Literature 3-4-2008

What Light: This Week’s Poem: Diana Lundell

We begin a third year of What Light with a poem by Diana Lundell, selected by another of the contest's winningest poets, Jen March. In addition to M & Q we're welcoming a new sponsor, Artisan Vineyards. Check in for weekly poetry and wine pairings.


Small Consolation

I should have seen it coming.
All summer long, birds were trying to get in
my room through the window,
closed due to air conditioning.
They mistook the pane for opportunity—
a hallmark decision of error—
bodies flung at naked glass,
heavy thuds of surprise as wings
crashed against the immovable.
Did I draw them to me?
Perhaps it was the light
glowing from my computer screen
or fingers tapping the keyboard
or the way phantom light captures sheen on my hair.
It’s clear it was all about how the appearance of things
can make seem right what’s amiss.
I blame the sun– nipple of light streaking the glass,
a cruel dream of golden luminescence.
As usual the birds weren’t fazed for long,
flying off stunned, a bit woozy,
into crooked flight
that soon journeyed into straight.

In the early fall, birds made the same blunder.
I see now it was after one of those moments
a sparrow sought wrong flight
that I stroked my belly full of secret
and the miniature heart within me
fluttered to beat for the last time.
This winter, I miss the birds.


For me, a poem is good when I feel it in my gut. I’m most attracted to honesty, unexpected truisms, tantalizing new words, pure imagery and metaphor shaped into startling beauty. A clever title always sucks me in or an opening line that is, at once, inviting and a bit bizarre. As a poet, I never define who I am, because I’m ever in the process of reinventing myself. Simply speaking, I write what most disturbs me. I am a voracious reader of poetry, mostly free-verse written in the last seventy-five years. Recent poets I’ve enjoyed: Mark Turcotte, Deborah Keenan, Ashley Capps, Richard Blanco, Li-Young Lee, John Engman and Elizabeth Bishop. Old standby favorites I never tire of: James Wright, Sylvia Plath and Edna St. Vincent Millay.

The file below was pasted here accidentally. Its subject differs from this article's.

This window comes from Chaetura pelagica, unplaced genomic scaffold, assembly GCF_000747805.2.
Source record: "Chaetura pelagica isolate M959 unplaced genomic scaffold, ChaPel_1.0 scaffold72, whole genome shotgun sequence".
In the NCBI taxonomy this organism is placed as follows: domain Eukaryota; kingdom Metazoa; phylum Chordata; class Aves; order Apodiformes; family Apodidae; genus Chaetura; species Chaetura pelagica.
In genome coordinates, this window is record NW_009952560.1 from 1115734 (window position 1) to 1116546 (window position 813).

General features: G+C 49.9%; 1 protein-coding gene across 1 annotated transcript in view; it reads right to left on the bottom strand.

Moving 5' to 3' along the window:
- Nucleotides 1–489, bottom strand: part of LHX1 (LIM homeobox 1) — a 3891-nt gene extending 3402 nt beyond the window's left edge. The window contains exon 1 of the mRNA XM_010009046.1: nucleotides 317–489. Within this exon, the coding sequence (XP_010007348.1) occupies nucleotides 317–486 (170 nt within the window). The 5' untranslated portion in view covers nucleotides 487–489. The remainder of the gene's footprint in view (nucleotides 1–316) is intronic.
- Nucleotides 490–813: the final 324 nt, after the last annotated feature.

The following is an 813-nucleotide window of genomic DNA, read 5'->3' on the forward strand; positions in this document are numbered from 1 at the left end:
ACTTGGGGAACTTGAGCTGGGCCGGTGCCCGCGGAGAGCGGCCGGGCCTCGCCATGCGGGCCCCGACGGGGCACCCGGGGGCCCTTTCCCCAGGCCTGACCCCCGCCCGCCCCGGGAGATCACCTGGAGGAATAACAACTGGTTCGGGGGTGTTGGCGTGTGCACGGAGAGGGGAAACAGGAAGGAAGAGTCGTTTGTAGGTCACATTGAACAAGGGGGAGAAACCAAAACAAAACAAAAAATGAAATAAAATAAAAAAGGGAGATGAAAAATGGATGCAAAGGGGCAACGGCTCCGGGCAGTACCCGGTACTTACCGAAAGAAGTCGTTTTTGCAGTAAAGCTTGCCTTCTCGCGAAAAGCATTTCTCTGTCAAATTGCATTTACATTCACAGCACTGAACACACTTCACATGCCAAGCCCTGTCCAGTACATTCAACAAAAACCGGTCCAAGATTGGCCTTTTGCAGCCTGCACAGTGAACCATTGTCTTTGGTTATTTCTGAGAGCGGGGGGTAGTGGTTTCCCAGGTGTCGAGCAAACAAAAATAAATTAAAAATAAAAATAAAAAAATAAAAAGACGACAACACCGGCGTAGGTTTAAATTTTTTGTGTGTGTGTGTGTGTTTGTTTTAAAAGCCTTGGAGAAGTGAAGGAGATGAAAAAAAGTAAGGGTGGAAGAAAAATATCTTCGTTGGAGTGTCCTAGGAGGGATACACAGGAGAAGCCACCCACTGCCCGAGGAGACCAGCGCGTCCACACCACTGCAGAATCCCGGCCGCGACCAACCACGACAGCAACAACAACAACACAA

Diana Lundell is the author of Awaking Indigo, a collection of poetry from Puddinghouse Press. Her poetry has won several contests and has been publicly performed by professional actors. Over the years, her work has also appeared in various publications, most recently Elegant Thorn Review, Whistling Shade, Eagan Magazine, Stonewritings and Metro Magazine. She has also appeared on “Write On Radio” and has given several interviews with magazines and publications on writing. You can find her at or on her deck gazing into the wonder of a twilight sky, and imagining—always imagining.

This week’s poetry and wine pairing:

Composed of 60% Cabernet Sauvignon, 34% Merlot, and 6% Petit Verdot, this latest rendition of Cyrus exploits the nearly perfect growing conditions of the renowned Alexander Valley. The tremendous amount of fruit flavors, including black cherry, plum and cassis are matched perfectly with a like amount of spicy oak. The velvety mouth-feel is similarly complemented by firm yet not unyielding tannins. Aged both in American and French oak for twenty-four months and twelve months in the bottle prior to release, this wine is at once enjoyable and age-worthy for at least a decade.